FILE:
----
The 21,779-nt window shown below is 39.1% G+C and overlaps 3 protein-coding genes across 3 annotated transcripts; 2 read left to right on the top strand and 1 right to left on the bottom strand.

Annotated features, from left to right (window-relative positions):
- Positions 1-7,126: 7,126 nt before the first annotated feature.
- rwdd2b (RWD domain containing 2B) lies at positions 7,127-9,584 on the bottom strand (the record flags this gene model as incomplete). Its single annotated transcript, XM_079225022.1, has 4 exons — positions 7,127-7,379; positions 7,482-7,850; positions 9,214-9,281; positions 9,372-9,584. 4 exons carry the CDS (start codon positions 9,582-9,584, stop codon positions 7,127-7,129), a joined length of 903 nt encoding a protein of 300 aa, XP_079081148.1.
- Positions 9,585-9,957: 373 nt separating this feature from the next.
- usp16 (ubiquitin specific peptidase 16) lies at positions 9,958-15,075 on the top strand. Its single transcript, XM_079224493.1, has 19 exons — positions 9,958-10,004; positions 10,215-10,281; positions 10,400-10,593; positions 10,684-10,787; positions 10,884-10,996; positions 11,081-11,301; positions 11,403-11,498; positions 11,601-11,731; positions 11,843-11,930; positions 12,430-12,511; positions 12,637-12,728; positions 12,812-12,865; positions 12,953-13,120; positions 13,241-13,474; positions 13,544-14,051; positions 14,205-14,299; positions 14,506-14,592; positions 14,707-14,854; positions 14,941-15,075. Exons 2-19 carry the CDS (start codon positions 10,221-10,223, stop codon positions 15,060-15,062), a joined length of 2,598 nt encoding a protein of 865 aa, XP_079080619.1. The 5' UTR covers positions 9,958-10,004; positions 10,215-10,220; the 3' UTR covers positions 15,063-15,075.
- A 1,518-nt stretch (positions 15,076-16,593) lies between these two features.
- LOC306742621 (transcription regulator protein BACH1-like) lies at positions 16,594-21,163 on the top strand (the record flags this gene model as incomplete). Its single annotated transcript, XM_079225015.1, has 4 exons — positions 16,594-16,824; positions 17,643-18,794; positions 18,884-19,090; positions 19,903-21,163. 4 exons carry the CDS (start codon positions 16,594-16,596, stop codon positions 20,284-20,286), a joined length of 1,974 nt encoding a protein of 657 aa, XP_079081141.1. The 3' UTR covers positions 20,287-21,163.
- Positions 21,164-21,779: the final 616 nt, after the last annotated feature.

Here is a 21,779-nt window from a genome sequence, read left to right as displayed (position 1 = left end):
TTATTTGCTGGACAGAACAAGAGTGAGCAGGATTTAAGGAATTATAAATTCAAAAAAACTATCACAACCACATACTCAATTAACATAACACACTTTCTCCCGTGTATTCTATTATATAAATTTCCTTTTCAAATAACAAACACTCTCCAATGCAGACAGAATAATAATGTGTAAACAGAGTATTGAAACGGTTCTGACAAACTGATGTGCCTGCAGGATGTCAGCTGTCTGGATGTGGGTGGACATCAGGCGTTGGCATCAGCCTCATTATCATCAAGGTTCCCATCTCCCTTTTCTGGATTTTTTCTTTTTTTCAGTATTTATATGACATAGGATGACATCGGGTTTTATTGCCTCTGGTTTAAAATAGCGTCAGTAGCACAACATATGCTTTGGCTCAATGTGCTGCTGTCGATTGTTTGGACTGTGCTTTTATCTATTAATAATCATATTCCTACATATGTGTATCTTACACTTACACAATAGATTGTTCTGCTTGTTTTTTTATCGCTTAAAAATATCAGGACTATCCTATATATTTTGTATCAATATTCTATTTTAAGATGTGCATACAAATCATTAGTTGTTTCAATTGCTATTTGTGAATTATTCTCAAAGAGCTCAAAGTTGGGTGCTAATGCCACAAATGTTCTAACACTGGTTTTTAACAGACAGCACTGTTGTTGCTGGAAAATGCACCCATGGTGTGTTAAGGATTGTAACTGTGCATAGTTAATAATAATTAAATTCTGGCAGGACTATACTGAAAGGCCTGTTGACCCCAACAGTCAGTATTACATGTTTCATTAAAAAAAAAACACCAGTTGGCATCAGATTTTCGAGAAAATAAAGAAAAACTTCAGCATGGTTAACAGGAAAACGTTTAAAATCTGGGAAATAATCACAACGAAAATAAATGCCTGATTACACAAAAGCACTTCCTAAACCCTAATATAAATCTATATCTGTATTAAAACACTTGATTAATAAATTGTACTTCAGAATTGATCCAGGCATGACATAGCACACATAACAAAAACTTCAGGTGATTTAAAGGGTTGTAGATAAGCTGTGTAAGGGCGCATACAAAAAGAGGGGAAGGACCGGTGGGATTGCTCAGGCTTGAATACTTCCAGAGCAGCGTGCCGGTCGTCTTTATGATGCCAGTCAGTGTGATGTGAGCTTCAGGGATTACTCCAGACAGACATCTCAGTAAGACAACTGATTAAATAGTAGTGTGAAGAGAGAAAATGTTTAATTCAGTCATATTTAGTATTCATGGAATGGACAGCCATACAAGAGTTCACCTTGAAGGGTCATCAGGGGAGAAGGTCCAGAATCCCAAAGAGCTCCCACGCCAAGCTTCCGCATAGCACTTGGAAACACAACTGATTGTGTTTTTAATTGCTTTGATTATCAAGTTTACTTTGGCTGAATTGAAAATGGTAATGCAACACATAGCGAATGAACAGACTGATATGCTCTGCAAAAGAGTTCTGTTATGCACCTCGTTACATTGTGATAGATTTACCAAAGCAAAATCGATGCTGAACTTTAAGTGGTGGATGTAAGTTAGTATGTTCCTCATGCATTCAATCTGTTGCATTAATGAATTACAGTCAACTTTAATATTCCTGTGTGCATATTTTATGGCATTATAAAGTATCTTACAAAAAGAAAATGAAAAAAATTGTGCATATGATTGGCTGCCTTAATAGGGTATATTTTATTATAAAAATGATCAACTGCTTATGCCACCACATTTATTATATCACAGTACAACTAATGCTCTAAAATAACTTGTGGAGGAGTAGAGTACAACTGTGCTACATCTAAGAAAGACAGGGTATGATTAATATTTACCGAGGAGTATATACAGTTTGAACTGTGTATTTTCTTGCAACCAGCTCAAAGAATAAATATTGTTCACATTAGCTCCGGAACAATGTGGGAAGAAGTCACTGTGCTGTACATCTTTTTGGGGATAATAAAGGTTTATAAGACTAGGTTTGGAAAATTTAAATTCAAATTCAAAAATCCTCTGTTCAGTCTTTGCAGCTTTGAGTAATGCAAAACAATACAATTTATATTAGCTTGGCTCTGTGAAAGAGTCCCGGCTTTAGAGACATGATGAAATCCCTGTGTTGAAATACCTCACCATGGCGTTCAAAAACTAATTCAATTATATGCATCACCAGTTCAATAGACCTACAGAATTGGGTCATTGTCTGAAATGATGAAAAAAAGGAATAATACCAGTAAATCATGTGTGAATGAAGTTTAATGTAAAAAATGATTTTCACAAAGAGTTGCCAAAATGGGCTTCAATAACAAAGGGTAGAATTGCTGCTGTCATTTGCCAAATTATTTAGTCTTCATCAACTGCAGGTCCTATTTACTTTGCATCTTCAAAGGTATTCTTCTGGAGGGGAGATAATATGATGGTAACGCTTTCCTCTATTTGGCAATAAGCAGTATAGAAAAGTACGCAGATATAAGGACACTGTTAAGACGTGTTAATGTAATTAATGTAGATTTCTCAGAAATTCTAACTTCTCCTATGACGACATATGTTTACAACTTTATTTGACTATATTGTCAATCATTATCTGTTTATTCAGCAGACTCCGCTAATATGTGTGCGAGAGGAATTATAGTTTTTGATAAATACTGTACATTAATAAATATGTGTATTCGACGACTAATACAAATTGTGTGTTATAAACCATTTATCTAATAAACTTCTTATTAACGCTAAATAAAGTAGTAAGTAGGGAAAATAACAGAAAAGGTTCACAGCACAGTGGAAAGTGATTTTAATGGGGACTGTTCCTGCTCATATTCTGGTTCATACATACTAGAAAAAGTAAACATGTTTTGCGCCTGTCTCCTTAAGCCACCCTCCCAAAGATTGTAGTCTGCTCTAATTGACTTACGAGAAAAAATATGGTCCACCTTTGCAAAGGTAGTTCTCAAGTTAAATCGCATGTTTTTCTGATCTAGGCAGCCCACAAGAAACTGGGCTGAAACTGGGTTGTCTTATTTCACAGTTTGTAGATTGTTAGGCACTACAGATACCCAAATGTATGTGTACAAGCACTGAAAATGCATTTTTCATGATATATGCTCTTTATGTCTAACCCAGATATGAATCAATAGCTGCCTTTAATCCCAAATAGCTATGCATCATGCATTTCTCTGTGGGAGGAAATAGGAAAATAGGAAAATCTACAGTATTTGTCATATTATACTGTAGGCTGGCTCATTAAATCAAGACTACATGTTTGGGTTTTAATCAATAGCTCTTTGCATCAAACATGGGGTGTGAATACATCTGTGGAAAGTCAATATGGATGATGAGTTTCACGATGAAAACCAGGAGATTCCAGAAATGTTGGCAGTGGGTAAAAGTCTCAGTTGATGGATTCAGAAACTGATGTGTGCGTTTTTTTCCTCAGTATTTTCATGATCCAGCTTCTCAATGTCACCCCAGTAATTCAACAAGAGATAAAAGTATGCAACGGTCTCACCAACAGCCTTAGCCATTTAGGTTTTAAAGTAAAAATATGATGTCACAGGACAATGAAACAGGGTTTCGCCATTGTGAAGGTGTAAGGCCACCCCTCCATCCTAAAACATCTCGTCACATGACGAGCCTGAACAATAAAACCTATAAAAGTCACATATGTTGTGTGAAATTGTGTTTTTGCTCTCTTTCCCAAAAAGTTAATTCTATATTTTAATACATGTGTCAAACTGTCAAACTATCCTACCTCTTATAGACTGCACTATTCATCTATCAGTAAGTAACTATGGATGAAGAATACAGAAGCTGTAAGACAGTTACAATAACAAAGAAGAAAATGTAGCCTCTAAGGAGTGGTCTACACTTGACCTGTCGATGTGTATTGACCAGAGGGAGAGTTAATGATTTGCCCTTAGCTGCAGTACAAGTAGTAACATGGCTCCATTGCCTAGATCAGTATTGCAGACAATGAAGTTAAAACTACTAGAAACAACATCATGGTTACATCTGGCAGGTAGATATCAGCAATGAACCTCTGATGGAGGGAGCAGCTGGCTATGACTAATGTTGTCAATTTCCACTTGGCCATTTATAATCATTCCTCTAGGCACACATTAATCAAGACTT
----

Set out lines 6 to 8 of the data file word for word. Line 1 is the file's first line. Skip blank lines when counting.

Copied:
- usp16 (ubiquitin specific peptidase 16) lies at positions 9,958-15,075 on the top strand. Its single transcript, XM_079224493.1, has 19 exons — positions 9,958-10,004; positions 10,215-10,281; positions 10,400-10,593; positions 10,684-10,787; positions 10,884-10,996; positions 11,081-11,301; positions 11,403-11,498; positions 11,601-11,731; positions 11,843-11,930; positions 12,430-12,511; positions 12,637-12,728; positions 12,812-12,865; positions 12,953-13,120; positions 13,241-13,474; positions 13,544-14,051; positions 14,205-14,299; positions 14,506-14,592; positions 14,707-14,854; positions 14,941-15,075. Exons 2-19 carry the CDS (start codon positions 10,221-10,223, stop codon positions 15,060-15,062), a joined length of 2,598 nt encoding a protein of 865 aa, XP_079080619.1. The 5' UTR covers positions 9,958-10,004; positions 10,215-10,220; the 3' UTR covers positions 15,063-15,075.
- A 1,518-nt stretch (positions 15,076-16,593) lies between these two features.
- LOC306742621 (transcription regulator protein BACH1-like) lies at positions 16,594-21,163 on the top strand (the record flags this gene model as incomplete). Its single annotated transcript, XM_079225015.1, has 4 exons — positions 16,594-16,824; positions 17,643-18,794; positions 18,884-19,090; positions 19,903-21,163. 4 exons carry the CDS (start codon positions 16,594-16,596, stop codon positions 20,284-20,286), a joined length of 1,974 nt encoding a protein of 657 aa, XP_079081141.1. The 3' UTR covers positions 20,287-21,163.